Reports have speculated that the Tynecastle club could be on the brink of disaster following the collapse of club owner Vladimir Romanov’s former bank, Ukio Bankas, in Lithuania. Bankruptcy practitioners could call in £15million of the £25million total debt owed by the Edinburgh outfit, forcing the club into administration.
Locke is trying to focus on football matters but admits he may call Ibrox manager McCoist who was praised for holding the Glasgow club together following their demise into liquidation. Locke said: “Yeah, I could be spending a bit of time with Ally in the summer. I might phone him for a bit of advice. Hopefully that is not the case. We are moving in the right direction in terms of the wages which are now sustainable. I speak regularly to a lot of managers and coaches that I respect. But I hope it doesn’t come to (the point where I have to ask for Ally’s advice). I’m hoping we can look positively to the future.”
The Gorgie side face Aberdeen at Pittodrie in the final game of the Clydesdale Bank Premier League season but could face a points deduction next term if they enter administration in the summer. “That would be a nightmare for us,” admitted Locke. “But hopefully that will not be the case and we can bring in a few players that will make the squad better.”
Since the high of last May’s 5-1 Scottish Cup final thrashing of city rivals Hibernian, Hearts’ fortunes have headed south.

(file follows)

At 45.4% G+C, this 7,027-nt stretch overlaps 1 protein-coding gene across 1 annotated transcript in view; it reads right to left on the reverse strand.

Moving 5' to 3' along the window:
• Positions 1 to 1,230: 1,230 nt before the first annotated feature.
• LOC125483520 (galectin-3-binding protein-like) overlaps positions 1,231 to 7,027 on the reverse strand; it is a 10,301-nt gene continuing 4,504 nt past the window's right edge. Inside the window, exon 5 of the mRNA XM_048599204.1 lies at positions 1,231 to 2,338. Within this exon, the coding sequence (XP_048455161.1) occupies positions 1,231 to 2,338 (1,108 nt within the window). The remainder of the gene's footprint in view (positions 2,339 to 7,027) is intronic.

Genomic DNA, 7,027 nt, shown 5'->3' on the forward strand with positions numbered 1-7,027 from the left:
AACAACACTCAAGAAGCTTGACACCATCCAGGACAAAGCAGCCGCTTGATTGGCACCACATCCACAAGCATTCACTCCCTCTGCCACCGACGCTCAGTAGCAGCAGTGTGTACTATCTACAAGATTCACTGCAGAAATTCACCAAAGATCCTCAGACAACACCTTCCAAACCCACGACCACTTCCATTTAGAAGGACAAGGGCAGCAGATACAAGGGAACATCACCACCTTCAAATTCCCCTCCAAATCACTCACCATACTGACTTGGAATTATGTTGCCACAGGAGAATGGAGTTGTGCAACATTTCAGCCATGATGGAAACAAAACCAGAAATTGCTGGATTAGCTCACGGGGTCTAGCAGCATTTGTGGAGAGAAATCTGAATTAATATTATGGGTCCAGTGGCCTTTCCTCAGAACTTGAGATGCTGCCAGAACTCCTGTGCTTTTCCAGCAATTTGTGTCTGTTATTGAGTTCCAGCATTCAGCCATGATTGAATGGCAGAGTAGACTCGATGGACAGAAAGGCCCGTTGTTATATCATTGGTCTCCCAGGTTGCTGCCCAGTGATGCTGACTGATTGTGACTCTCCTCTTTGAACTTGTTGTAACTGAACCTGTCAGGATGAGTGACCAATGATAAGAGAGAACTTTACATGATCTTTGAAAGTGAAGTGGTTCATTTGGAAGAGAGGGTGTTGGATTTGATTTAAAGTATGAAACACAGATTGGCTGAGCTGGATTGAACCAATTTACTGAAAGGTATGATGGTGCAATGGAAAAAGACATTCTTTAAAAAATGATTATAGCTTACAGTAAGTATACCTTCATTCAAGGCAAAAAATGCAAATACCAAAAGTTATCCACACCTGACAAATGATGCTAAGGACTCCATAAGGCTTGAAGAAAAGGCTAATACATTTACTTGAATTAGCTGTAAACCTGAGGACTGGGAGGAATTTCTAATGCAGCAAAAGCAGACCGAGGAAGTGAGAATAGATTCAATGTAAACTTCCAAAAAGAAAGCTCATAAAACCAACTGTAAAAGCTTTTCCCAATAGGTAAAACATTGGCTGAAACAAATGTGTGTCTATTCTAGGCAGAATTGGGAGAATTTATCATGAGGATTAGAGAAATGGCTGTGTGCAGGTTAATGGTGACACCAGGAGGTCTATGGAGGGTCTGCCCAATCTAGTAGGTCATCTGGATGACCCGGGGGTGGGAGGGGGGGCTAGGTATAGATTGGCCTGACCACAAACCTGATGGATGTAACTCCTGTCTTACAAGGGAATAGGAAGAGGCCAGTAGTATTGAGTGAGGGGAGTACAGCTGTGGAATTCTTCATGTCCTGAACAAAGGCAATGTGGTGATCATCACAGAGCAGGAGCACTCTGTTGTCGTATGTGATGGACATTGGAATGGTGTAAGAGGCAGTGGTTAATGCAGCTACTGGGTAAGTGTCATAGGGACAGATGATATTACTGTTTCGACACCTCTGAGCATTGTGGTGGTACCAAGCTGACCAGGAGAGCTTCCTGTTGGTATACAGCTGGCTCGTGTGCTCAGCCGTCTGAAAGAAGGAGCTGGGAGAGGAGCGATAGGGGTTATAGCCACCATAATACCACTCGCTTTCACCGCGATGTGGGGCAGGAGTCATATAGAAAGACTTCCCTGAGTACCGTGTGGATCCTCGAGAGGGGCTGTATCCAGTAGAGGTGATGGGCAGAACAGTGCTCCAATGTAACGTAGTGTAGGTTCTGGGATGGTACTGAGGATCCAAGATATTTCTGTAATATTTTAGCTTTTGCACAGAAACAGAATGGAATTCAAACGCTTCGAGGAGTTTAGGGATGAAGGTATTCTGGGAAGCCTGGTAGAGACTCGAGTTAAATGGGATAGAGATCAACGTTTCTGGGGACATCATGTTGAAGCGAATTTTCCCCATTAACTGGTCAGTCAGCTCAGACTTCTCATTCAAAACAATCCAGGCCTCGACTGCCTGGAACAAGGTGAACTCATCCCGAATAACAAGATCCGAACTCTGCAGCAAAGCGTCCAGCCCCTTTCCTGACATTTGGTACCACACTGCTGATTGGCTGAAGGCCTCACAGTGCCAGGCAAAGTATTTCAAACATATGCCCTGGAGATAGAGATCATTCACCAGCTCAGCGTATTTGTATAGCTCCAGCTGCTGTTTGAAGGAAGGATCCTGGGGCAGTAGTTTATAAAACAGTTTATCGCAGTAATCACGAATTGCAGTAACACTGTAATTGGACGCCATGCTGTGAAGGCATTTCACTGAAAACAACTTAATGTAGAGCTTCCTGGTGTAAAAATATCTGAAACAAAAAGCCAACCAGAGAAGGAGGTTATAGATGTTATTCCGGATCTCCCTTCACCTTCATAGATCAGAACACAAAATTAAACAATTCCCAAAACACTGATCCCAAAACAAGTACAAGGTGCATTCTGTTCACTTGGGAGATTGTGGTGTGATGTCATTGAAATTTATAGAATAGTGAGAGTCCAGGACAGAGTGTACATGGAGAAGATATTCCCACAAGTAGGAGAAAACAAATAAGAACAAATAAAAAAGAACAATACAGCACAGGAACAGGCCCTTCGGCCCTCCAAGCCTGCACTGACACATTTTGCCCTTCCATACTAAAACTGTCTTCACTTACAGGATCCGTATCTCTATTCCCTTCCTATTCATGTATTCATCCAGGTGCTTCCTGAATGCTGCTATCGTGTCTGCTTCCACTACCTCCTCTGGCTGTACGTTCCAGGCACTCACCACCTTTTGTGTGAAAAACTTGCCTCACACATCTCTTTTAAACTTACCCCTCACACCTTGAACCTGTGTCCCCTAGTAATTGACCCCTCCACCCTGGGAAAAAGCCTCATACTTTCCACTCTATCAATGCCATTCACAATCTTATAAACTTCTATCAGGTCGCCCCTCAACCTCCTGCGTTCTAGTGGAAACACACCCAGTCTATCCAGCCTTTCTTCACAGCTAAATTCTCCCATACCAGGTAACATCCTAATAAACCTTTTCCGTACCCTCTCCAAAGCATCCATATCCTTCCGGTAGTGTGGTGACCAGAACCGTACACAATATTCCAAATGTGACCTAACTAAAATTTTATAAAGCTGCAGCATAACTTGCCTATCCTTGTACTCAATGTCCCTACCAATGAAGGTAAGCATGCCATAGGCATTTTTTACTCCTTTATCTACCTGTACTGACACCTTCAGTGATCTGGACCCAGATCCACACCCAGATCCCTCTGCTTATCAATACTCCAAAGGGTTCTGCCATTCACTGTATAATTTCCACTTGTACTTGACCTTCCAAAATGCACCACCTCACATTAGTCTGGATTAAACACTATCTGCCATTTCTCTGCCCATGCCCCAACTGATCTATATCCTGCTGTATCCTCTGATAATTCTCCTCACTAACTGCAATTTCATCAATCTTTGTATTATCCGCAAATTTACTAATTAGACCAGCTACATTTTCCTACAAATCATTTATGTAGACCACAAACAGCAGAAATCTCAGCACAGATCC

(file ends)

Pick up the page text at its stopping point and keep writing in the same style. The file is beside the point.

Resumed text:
John McGlynn was axed as manager in February after winning just eight games of his 34 in charge, while first-team regulars such as Andy Driver and Ryan McGowan left as the club acted to slash its wage bill. The cutbacks were made imperative in the days after the club staved off a winding-up order launched by Her Majesty’s Revenue and Customs over a £450,000 tax bill, but only with the generosity of their fans. Hearts also agreed a repayment plan for a separate tax bill of more than £1.5million.
The Scottish Communities League Cup final was lost to St Mirren in a 3-2 defeat at Hampden in March while last Sunday’s 2-1 defeat by Hibs meant the club has failed to beat the Easter Road side at least once in a season for the first time since 2001.
All that has left Locke weary. He said: “Everyone connected to the club will be glad to see the back of this season. It’s not exactly been the greatest. Sunday was probably the lowest point.
“For me, being a Hearts man, it hurt and the manner that we played, well we just didn’t do well at all. Since I’ve taken over, the players have been fantastic with their effort and commitmentm, but on Sunday I felt that was lacking. I’ve certainly had a bad week. I watched the game again unfortunately.
I’d have been better watching Nightmare on Elm Street. I felt low at Hampden, but we put in a half-decent performance. When you get beat in the manner that we did on Sunday, it’s harder to take. I’d say I certainly felt lower on Sunday.
“We’ve spoken about it but I’d rather forget about it and try and finish the season on a high with three points at Aberdeen.”